Relative Something

*this* John W. Hays' take on things and experiences

Not Sick

with 8 comments

Cyndie figured out that the behavior we are seeing in our Wyandotte –well, unfortunately, now two Wyandottes– is a case of them going “broody.” They want to hatch eggs. From what we have learned, reading up on the subject, Wyandottes have a noteworthy tendency for becoming broody.

The vision of that first hen splayed out in the nest box, when I initially spotted her there, looked completely different than normal. She seemed like a big water balloon, the way she spread out. Knowing now that she was trying to incubate eggs, it makes perfect sense.

Looks like we will have our work cut out for us to break the hens of the broody behavior. That mothering instinct kicks in and changes their hormones. Since there are no fertilized eggs to be hatched, there is the possibility that broodiness will continue beyond the average 21 days, given no reward of chicks.

Prior to kicking into gear with some of the more involved re-training suggestions, Cyndie has tried simply removing the hens from the nest boxes and putting them out with the others. Our second brooder grumpily sat right down on the ground and refused to join in the frivolity of a mealworm snack.

Her loss.

Discovering that they aren’t sick has been a relief, but there are still reasons for concern. We certainly enjoy getting eggs from our hens, but if one stops laying for a time, it’s not a serious problem. However, if the broody hen doesn’t get back to her normal self, it can be hard on her health over time.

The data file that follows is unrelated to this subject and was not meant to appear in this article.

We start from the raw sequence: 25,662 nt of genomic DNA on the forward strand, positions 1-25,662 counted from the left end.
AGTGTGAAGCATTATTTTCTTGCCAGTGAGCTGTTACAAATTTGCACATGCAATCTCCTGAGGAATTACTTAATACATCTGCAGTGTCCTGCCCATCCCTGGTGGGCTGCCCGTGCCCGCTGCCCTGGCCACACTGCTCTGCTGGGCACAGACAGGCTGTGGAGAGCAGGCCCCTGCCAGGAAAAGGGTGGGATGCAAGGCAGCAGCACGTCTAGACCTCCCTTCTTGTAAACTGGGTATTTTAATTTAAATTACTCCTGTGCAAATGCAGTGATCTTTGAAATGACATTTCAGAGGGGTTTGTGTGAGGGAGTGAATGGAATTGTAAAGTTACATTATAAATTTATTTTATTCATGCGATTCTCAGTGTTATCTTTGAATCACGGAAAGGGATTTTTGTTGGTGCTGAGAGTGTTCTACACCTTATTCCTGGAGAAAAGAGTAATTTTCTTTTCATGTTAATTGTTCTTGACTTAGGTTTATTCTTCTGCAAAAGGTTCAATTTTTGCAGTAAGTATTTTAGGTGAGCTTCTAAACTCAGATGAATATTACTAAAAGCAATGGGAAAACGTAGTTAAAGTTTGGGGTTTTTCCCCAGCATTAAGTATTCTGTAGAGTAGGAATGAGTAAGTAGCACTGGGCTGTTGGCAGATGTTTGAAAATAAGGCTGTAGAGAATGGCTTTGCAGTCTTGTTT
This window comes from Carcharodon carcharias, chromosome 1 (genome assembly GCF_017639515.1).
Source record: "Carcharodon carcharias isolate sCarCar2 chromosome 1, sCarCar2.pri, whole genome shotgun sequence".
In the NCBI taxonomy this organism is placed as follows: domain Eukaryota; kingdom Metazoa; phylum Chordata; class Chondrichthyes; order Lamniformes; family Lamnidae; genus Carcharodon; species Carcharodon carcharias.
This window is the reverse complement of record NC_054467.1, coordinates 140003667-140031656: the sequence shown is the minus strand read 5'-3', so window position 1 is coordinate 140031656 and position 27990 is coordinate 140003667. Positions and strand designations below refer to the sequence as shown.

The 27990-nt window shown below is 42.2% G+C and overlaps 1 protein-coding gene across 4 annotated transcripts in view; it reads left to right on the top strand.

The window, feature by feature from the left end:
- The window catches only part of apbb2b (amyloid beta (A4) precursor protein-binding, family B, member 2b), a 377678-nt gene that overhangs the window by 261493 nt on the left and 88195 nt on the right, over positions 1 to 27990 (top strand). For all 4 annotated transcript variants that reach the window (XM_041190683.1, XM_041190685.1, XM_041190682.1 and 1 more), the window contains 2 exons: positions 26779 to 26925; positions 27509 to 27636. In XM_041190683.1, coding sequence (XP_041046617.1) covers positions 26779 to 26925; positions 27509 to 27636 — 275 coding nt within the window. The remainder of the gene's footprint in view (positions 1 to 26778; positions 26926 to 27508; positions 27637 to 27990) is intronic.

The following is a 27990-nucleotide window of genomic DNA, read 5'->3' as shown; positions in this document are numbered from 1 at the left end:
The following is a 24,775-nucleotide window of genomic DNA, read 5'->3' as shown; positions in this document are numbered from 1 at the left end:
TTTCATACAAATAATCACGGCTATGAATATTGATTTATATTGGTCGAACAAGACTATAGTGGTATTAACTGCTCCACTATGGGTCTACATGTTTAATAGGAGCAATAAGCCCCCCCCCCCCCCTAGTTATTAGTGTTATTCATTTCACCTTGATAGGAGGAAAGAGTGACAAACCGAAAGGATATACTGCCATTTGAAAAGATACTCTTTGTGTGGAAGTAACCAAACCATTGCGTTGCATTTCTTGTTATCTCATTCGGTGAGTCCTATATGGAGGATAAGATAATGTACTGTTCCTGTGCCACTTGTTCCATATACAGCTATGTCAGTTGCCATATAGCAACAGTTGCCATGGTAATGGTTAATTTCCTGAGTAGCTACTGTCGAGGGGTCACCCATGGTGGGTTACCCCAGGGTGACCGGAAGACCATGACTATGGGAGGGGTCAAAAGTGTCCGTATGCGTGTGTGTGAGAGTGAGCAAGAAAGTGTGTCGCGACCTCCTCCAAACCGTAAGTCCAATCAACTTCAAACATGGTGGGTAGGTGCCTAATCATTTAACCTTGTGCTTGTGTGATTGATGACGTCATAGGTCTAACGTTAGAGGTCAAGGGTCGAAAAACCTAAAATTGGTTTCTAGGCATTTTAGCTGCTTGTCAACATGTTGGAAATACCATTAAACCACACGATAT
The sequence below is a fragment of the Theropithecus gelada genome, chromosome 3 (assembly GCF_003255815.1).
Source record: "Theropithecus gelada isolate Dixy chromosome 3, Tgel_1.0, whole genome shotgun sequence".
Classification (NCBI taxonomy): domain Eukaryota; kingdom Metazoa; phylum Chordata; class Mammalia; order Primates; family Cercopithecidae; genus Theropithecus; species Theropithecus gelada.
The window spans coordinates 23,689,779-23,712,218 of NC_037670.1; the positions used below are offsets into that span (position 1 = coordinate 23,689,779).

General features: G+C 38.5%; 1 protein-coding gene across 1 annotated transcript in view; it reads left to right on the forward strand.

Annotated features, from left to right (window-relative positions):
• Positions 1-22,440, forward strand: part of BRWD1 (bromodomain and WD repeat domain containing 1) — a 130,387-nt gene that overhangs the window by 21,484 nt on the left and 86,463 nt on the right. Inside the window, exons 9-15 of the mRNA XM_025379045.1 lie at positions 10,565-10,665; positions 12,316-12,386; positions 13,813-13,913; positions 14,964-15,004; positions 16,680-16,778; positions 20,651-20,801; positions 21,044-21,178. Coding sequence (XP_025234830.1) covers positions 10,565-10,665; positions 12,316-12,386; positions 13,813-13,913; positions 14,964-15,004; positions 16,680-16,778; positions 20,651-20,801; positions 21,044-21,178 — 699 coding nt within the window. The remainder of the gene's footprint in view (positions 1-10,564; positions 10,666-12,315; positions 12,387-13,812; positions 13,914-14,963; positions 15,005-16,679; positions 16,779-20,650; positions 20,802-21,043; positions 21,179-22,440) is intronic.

Of even more concern to me is that going broody can get to be contagious, certainly supported by our recent evidence of the second Wyandotte taking to similar behavior in another nest box.

We’ll be intensifying our efforts to interfere with their brooding instincts until we can get things back to usual.

Just when it was feeling like we were getting the hang of this chicken rearing, another new lesson pops up to remind us how little we actually know.

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Written by johnwhays

May 10, 2019 at 6:00 am

8 Responses

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  1. Let her have some eggs (you could get fertilized eggs from anyone with a rooster)! It is much easier to have mama raise chicks than do it yourself. 😉 We have found the natural cycle of predators and hatching new chicks tends to keep our flock right where we want it.

    Liz

    May 10, 2019 at 3:16 pm

    • Makes sense. Does the flock accept the new chicks without conflict?

      johnwhays

      May 10, 2019 at 6:35 pm

      • No. But ma a does all the protecting, socializing, reaches them to eat, and no pasty butts or other random chicken issues (at least in my experience). We’ve had at least 4 or 5 batches of chicks. It is fun to watch the whole process and see mama raise the chicks!

        Liz

        May 11, 2019 at 8:25 pm

      • I like the sound of that. If we were going to keep doing this chicken routine…

        johnwhays

        May 12, 2019 at 6:20 am

  2. I think their brooding is so natural and not to be discouraged: like you, they crave for new beginnings. We are told the dinosaurs went into extinction, but there are some who reckon they reinvented themselves. Compare skeletons of dinosaurs and birds. So learn from those amazing hens! Once you hatch your next idea, you will be filled with no end of joy and enthusiasm for life – like never before!

    Ian Rowcliffe

    May 10, 2019 at 9:52 am

    • Yes, brooding is natural, but, unfortunately in this case, she has no hatch-able eggs, so it is in her best interest that we help to redirect her.
      Her normal function becomes dysfunctional in this situation if she were to compulsively obsess over trying to achieve an in-achievable goal.
      I suppose the disservice we are doing is not having a rooster to truly let nature takes its course.

      johnwhays

      May 10, 2019 at 10:21 am


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